The Institute of International Law was founded on 8 September 1873 at the Ghent Town Hall in Belgium. Eleven international lawyers of renown had decided to join together to create an institution independent of any governmental influence which would be able both to contribute to the development of international law and act so that it might be implemented.
Behind the Ghent meeting one can discern in particular, the combined efforts of Gustave Rolin-Jaequemyns and Gustave Moynier. The latter had in 1863 been one of the five founding members of the International Committee of the Red Cross. Like many others, he had been appalled to observe that the Convention for the Amelioration of the Condition of the Wounded in Armies in the Field (1864) had met with such little compliance during the Franco-Prussian War of 1870-71. There was a need to react and it is in this spirit that the founders established a private association whose scientific credentials, the quality of its works and its independence were to enable the “progress of International Law”, in accordance with the terms of the Statutes (Article One).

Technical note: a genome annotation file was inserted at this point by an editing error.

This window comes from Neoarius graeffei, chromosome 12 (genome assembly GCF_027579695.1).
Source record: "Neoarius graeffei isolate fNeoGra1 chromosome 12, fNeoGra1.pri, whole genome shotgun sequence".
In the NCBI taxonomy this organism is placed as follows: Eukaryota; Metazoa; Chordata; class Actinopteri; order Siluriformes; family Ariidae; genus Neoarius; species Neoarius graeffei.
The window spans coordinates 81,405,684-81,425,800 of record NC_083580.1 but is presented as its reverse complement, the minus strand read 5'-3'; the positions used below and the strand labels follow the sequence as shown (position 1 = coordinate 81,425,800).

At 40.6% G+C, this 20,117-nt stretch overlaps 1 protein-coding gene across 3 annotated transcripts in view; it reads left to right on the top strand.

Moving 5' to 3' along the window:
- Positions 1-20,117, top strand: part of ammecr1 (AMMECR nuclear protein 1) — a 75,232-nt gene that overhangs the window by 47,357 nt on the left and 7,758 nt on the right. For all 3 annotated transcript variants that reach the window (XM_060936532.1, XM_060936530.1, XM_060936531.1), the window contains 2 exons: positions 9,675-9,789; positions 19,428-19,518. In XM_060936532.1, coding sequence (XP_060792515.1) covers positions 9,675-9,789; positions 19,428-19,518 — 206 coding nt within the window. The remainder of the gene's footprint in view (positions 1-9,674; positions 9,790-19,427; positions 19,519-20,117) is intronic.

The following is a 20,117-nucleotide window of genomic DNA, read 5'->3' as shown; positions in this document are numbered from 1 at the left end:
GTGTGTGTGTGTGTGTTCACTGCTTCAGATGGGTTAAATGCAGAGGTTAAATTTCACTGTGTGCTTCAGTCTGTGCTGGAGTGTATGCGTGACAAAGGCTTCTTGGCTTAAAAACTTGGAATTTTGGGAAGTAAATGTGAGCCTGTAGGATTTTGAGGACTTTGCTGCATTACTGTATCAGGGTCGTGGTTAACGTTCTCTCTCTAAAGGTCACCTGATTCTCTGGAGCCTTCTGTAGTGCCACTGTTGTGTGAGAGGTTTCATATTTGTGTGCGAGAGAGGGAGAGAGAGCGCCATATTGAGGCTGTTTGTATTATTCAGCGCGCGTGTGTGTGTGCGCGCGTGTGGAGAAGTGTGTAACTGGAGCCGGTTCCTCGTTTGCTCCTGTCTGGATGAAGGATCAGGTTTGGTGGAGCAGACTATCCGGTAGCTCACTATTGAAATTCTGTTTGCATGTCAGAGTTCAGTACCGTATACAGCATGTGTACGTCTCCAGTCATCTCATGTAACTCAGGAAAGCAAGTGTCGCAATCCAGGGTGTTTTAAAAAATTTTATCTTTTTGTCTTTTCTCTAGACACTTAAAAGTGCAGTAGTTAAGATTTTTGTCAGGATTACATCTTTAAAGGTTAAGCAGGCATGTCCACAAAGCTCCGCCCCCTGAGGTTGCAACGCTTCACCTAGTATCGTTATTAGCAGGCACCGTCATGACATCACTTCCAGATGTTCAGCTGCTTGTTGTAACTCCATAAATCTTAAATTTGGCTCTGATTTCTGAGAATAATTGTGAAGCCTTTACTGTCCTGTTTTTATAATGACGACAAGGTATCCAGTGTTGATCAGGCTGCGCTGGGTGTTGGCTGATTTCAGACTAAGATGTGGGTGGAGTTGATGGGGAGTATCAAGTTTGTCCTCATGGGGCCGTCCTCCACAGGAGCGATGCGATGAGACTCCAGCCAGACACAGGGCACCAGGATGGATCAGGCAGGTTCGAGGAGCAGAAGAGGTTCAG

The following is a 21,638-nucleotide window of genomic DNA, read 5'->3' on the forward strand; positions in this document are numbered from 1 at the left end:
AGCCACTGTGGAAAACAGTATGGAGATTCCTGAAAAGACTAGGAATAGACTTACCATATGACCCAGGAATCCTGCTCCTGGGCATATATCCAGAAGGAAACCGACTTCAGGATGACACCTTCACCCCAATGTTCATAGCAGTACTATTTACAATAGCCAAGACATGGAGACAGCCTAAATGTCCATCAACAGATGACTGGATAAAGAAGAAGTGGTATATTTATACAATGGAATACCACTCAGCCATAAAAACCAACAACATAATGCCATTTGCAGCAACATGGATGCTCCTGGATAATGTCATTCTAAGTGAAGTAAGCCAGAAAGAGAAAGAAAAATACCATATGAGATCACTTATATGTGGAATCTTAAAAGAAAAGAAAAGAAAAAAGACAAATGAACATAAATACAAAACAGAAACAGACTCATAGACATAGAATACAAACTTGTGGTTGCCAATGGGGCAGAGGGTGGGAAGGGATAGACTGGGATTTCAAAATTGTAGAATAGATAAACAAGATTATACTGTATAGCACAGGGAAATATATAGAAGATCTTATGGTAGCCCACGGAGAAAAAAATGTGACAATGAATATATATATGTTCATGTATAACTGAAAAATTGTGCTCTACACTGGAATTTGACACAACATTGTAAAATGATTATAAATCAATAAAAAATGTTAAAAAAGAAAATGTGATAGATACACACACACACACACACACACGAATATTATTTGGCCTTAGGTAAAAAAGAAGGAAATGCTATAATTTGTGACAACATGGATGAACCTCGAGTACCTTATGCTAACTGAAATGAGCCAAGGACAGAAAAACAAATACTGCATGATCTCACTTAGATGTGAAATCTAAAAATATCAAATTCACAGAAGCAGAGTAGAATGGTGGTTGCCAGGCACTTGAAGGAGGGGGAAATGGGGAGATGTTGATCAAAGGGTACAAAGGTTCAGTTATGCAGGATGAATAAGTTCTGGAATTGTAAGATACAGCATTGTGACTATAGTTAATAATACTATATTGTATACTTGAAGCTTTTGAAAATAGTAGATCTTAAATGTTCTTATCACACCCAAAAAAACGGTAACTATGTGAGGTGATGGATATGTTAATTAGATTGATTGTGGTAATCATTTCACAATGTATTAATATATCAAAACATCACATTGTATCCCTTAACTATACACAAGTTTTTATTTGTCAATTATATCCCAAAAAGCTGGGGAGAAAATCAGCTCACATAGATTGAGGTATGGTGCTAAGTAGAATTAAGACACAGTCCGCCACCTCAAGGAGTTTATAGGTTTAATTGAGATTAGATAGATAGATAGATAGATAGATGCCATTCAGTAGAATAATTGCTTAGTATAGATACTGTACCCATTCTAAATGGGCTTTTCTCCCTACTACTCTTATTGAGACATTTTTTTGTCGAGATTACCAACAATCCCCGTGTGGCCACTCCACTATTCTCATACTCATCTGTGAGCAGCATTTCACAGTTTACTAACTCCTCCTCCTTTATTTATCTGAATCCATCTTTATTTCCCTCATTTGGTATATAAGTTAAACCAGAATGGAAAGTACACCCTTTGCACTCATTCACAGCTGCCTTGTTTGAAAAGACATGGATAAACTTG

In principle, the Institute meets every two years. Between Sessions, Scientific Commissions study themes chosen by the plenary Assembly. The latter receives the work of the Commissions, examines them attentively and if appropriate adopts Resolutions of a normative character.
These Resolutions are then brought to the attention of governmental authorities, international organizations as well as the scientific community. In this way, the Institute seeks to highlight the characteristics of the lex lata in order to promote its respect. Sometimes it make determinations de lege ferenda in order to contribute to the development of international law.
In 1904 the Institute of International Law was awarded the Nobel Peace Prize in recognition of its action in favour of arbitration among States, a peaceful means of settling disputes. The three people whose portraits appear on this site are Pascal Mancini, the Institute’s first President, Gustave Rolin-Jaequemyns, the first Secretary-General, and Gustave Moynier, who was instrumental in the creation of the Institute.